“I had orders to go to Iraq for two years. I hadn’t put on a uniform in two years and I was not a supporter of the war. But I had all these friends who were going. I got pulled in a lot of different directions,” he recalls.

The push and pull of his divided loyalties proved inspirational. “I went through the whole process of mentally preparing myself and then suddenly they announced they didn’t need me anymore. Political pressure about a backdoor draft made them call it off,” Connors says. 

“I felt guilt over lucking out when a lot of my friends were returning for their second or third tour. That was the impetus behind the film.”

It turns out that it’s not as easy as you think to say no to a war you don’t support when you have family and friends in the ring. 

“My last couple of months of commitment were spent in the New York National Guard. It was my introduction to this weekend warrior culture, having come from a situation where I had been in it every day,” Connors says.

“Once Iraq came around my old National Guard unit got called up and got this 18-month rotation. They were citizen soldiers; they were much older than the regular army guys. I was shocked that the army pulled these guys out of their regular lives to send them to Iraq.”

The public generally doesn’t want to hear about the situation faced by the reservists -- how they become handy fall guys, a standing line between the public and the draft -- because the public realizes they are not participating in the sacrifices others are making in their name, and which they probably have a lot of mixed feelings about to begin with.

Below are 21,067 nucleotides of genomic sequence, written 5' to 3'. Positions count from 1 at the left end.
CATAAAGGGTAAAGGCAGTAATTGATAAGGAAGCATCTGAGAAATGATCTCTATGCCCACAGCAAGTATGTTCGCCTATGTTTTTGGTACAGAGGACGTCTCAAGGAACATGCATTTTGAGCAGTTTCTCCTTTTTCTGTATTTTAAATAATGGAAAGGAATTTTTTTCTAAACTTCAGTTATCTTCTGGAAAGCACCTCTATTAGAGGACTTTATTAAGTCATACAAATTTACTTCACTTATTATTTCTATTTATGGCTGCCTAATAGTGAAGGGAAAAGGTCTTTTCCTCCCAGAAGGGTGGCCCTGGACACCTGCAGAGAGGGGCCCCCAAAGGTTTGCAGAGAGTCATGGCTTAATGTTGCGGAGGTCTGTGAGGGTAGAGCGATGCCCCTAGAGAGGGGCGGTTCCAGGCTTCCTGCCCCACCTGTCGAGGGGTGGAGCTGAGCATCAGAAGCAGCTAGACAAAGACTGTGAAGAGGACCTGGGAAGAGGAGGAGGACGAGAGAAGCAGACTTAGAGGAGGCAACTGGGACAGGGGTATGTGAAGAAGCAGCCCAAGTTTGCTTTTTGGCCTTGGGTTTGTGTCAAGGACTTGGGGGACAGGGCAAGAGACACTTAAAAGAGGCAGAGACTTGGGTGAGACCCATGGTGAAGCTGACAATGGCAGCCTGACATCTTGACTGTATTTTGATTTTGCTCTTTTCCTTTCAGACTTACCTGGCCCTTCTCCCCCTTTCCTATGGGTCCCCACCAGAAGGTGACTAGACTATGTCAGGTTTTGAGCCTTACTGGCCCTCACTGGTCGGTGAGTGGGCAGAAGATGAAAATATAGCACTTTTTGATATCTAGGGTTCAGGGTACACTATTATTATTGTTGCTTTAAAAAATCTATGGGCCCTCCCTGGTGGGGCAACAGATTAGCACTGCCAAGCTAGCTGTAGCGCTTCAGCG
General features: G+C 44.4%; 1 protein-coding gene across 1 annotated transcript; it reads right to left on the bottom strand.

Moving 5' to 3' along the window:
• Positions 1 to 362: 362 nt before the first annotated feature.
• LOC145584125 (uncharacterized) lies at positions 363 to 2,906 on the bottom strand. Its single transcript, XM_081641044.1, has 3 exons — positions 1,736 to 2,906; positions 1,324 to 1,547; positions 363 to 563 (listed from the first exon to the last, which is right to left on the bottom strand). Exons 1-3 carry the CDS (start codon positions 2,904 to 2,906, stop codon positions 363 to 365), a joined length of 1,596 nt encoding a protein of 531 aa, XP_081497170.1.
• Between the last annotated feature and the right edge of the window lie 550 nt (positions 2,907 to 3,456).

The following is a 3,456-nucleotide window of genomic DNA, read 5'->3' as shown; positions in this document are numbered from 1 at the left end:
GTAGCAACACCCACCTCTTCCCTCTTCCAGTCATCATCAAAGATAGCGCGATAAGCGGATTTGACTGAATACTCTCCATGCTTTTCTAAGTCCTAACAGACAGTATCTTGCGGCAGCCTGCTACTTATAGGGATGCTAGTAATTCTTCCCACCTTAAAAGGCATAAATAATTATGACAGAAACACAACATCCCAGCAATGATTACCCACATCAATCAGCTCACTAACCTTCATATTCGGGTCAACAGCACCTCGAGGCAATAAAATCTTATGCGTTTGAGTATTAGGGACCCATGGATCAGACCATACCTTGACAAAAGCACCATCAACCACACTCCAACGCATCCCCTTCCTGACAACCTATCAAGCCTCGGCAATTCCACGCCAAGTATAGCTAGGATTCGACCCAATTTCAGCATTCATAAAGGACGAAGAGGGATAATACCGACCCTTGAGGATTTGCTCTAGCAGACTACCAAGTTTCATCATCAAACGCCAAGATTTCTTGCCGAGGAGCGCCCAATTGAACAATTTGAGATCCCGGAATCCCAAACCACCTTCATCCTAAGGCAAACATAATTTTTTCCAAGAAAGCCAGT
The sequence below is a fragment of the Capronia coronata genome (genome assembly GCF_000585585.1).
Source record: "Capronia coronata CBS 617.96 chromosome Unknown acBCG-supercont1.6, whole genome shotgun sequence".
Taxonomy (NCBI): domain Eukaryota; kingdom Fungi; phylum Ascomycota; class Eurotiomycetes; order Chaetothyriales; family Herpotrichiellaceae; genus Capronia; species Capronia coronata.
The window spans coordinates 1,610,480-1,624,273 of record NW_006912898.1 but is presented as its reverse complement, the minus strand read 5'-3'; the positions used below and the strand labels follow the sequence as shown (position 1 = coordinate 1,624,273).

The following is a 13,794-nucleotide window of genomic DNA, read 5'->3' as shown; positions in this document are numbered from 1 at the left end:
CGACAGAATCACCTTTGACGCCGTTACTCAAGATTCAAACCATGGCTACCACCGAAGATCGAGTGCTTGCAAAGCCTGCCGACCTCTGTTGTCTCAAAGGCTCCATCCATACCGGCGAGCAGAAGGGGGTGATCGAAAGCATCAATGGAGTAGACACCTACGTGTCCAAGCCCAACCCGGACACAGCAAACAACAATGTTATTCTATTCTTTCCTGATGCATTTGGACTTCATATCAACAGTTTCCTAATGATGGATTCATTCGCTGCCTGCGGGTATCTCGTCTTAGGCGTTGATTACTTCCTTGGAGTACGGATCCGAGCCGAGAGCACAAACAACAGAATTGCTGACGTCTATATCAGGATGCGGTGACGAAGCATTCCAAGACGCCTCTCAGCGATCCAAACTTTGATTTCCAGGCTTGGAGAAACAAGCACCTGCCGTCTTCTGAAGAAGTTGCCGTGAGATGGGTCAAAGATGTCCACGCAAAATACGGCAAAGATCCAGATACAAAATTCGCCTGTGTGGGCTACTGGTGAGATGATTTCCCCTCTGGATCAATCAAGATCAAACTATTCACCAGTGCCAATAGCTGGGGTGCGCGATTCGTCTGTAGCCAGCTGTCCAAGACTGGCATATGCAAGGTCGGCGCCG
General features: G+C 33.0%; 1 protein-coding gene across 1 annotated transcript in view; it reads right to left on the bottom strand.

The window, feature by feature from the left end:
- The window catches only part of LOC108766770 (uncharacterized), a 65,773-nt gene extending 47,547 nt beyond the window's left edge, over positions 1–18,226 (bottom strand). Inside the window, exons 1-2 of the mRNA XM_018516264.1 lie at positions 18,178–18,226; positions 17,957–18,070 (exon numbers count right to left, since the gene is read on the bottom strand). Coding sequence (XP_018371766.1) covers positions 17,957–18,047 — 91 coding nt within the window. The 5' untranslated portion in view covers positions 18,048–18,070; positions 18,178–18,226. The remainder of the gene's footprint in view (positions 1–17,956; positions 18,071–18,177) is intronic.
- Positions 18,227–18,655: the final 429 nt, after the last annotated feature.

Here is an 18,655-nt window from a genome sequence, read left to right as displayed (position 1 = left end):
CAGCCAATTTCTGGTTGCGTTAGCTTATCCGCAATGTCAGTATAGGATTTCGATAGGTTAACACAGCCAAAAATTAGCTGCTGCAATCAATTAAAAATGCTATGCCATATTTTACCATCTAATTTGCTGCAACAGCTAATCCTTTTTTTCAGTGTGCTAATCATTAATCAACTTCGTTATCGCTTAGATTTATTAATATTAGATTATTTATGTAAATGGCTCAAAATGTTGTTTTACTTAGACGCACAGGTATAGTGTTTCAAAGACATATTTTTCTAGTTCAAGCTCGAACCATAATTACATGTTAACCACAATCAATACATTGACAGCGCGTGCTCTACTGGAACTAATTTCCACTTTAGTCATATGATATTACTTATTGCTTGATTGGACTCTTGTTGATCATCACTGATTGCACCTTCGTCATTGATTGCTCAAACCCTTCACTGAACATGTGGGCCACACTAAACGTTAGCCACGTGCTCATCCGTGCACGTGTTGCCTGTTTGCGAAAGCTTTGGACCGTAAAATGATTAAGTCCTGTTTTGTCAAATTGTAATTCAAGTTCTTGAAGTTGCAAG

“It’s amazing how well the military has held together,” says Connors. “Iraq was probably worse than Vietnam in terms of a no-win situation. Yet somehow it still feels like a fairly professional fighting force that does a pretty solid job given what they’ve been handed.”

Quinn, who plays the get the job done Colonel, agrees.

“I loved the script and the moral dilemma they were facing. I loved the fact that it dealt with reservists from the National Guard being sent back over there again and again, in tour after tour,” he tells the Irish Voice.

“A lot of these people were thinking they’d just get college money without seeing that kind of conflict. They thought they’d be weekend warriors. It’s kind of unprecedented that they were used to this extent.”

Quinn signed on because he liked the character he’d been asked to play. “His decision is to send the medic with the dying son to Iraq because that would be the best protection for his men. It’s nothing personal,” he says. 

But Quinn is so believable in the role that I ask him if his family has any military members to consult with? 

“Far from it,” he laughs, “It was just the basis of the writing. I understood his point of view and the moral dilemmas it brings up for people of privilege. Officer’s sons fare a little differently. It’s kind of an unspoken thing that goes on. Our wars are primarily fought by people with less opportunity and less financial background.”

In Ireland we call them the working class. Quinn laughs again. 

“Exactly. We get them to fight our battles. Bu Allegiance isn’t some bleeding heart liberal’s view,” he points out.

“It’s written from the inside by the writer/director who has real experience of the life. It’s an eye opening exploration of the men we send off to war and some of the moral dilemmas that go with that.”

Bolstering his Irish credentials, Connors adds that his father grew up in Flushing, Queens and his own memories of St. Patrick’s Day involve the mandatory showing of The Quiet Man. 

“It’s how we learned about our heritage,” he laughs. “To this day John Ford is in my top five directors of all time!”

Allegiance will be released January 15. 

Check out the trailer here: